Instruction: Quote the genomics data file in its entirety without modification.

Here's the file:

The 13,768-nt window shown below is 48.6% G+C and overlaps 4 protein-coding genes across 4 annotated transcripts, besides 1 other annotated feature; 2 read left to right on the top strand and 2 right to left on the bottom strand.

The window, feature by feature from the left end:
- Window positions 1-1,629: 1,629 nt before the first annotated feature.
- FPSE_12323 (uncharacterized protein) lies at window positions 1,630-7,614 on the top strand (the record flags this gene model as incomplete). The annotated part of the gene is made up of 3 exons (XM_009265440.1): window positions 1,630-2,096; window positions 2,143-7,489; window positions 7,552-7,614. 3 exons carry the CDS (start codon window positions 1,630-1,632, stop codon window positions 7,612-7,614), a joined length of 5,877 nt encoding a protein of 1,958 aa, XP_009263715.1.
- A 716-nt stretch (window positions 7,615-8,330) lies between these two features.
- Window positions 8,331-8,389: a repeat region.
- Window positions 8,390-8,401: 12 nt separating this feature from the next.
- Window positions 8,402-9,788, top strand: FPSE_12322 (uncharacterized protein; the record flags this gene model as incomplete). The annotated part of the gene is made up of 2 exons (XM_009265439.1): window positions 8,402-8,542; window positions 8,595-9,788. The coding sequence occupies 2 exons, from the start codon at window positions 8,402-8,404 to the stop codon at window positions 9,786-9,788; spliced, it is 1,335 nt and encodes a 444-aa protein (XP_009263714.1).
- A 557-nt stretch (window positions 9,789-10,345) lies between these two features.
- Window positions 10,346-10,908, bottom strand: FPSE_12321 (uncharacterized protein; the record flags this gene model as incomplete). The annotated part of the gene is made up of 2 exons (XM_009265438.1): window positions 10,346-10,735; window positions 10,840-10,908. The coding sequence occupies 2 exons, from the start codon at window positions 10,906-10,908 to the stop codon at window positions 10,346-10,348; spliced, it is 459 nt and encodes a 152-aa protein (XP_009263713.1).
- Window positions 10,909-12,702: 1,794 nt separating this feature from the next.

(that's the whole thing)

The 13,768-nt window shown below is 48.6% G+C and overlaps 4 protein-coding genes across 4 annotated transcripts, besides 1 other annotated feature; 2 read left to right on the top strand and 2 right to left on the bottom strand.

The window, feature by feature from the left end:
- Window positions 1-1,629: 1,629 nt before the first annotated feature.
- FPSE_12323 (uncharacterized protein) lies at window positions 1,630-7,614 on the top strand (the record flags this gene model as incomplete). The annotated part of the gene is made up of 3 exons (XM_009265440.1): window positions 1,630-2,096; window positions 2,143-7,489; window positions 7,552-7,614. 3 exons carry the CDS (start codon window positions 1,630-1,632, stop codon window positions 7,612-7,614), a joined length of 5,877 nt encoding a protein of 1,958 aa, XP_009263715.1.
- A 716-nt stretch (window positions 7,615-8,330) lies between these two features.
- Window positions 8,331-8,389: a repeat region.
- Window positions 8,390-8,401: 12 nt separating this feature from the next.
- Window positions 8,402-9,788, top strand: FPSE_12322 (uncharacterized protein; the record flags this gene model as incomplete). The annotated part of the gene is made up of 2 exons (XM_009265439.1): window positions 8,402-8,542; window positions 8,595-9,788. The coding sequence occupies 2 exons, from the start codon at window positions 8,402-8,404 to the stop codon at window positions 9,786-9,788; spliced, it is 1,335 nt and encodes a 444-aa protein (XP_009263714.1).
- A 557-nt stretch (window positions 9,789-10,345) lies between these two features.
- Window positions 10,346-10,908, bottom strand: FPSE_12321 (uncharacterized protein; the record flags this gene model as incomplete). The annotated part of the gene is made up of 2 exons (XM_009265438.1): window positions 10,346-10,735; window positions 10,840-10,908. The coding sequence occupies 2 exons, from the start codon at window positions 10,906-10,908 to the stop codon at window positions 10,346-10,348; spliced, it is 459 nt and encodes a 152-aa protein (XP_009263713.1).
- Window positions 10,909-12,702: 1,794 nt separating this feature from the next.